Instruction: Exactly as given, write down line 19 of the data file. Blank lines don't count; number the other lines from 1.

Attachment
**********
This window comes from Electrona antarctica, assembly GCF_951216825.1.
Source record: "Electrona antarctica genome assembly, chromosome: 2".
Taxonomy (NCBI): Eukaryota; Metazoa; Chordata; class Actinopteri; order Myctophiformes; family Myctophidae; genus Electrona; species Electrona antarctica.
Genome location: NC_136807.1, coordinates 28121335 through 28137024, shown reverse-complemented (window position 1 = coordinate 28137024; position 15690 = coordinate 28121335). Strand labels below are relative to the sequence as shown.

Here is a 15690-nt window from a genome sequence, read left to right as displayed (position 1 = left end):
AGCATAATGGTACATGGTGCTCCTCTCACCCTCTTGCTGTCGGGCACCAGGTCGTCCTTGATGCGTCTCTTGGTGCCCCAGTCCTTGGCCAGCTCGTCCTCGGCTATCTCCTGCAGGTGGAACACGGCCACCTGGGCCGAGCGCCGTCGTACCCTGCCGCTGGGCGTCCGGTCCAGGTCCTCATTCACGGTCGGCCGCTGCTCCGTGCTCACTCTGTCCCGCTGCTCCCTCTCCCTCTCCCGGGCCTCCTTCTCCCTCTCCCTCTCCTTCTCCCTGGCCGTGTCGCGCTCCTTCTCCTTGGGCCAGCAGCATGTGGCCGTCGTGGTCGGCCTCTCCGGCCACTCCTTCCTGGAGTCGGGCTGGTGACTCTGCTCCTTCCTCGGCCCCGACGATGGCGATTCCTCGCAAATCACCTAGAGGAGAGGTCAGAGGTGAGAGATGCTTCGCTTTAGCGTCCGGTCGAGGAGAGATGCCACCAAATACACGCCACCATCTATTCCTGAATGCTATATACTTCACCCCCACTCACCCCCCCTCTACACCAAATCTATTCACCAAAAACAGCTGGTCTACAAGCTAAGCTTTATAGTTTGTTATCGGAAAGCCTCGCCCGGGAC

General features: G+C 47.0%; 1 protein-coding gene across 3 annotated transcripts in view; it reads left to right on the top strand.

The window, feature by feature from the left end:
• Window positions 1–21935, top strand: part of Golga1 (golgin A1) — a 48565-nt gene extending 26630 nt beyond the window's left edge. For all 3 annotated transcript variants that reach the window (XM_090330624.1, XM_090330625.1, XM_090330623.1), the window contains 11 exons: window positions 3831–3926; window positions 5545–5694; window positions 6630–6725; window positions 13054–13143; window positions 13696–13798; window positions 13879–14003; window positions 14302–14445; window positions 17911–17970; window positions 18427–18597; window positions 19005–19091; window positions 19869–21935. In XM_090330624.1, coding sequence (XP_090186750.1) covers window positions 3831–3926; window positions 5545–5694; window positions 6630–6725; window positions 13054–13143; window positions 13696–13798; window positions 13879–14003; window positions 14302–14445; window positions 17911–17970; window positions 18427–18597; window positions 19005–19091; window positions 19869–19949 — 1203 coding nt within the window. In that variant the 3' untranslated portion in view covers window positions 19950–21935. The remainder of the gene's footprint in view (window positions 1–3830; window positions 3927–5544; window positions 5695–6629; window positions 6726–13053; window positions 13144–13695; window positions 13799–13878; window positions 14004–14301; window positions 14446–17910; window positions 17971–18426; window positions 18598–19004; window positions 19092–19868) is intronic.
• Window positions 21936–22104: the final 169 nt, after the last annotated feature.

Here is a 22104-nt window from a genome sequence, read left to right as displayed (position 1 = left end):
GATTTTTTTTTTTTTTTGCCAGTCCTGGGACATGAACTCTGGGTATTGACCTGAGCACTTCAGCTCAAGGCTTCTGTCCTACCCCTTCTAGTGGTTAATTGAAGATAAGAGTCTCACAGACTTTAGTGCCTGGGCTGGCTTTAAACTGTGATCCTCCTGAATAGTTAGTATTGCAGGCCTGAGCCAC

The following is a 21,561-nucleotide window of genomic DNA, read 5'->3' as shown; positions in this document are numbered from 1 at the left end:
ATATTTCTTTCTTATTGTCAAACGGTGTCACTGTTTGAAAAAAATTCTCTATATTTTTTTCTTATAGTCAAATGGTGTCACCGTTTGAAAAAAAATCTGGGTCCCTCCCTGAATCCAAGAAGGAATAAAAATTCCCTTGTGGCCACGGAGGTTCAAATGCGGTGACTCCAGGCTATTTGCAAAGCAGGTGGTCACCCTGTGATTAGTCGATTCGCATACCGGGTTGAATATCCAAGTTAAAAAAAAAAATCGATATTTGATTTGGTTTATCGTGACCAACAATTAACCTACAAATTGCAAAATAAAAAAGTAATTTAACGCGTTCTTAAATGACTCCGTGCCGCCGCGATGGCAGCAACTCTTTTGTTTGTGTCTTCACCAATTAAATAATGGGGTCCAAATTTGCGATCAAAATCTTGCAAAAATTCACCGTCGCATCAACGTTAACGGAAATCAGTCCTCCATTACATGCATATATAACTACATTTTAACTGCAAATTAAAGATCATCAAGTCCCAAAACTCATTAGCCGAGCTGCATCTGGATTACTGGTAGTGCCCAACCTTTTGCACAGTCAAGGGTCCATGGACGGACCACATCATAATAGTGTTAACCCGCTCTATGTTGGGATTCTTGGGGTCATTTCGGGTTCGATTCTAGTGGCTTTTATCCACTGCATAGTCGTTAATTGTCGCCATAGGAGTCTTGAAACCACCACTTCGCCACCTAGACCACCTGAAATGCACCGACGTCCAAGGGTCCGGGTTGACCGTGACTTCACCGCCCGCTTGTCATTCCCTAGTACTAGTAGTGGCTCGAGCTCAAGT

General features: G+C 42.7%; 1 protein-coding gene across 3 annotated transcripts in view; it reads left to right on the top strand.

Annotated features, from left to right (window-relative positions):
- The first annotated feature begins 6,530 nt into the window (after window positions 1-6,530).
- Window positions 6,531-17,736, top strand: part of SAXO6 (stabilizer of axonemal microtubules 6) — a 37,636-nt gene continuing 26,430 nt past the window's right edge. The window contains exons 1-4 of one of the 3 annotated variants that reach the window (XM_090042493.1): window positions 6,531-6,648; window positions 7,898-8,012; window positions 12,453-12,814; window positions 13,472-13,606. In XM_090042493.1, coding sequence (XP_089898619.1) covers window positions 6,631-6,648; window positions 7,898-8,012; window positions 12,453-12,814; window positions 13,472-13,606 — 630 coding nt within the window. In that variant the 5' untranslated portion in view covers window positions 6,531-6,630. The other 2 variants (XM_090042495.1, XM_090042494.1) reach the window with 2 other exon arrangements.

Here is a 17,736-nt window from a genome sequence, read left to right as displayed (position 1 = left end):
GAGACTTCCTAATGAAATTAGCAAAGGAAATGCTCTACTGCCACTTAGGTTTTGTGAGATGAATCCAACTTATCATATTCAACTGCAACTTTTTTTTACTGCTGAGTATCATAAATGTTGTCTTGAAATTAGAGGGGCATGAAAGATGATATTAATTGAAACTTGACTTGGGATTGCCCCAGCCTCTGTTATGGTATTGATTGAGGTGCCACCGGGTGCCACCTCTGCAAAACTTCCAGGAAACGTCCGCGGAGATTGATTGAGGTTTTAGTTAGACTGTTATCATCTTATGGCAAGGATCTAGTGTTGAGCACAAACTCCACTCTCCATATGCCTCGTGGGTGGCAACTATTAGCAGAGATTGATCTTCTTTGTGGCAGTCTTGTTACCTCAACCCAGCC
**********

Here is a 17,736-nt window from a genome sequence, read left to right as displayed (position 1 = left end):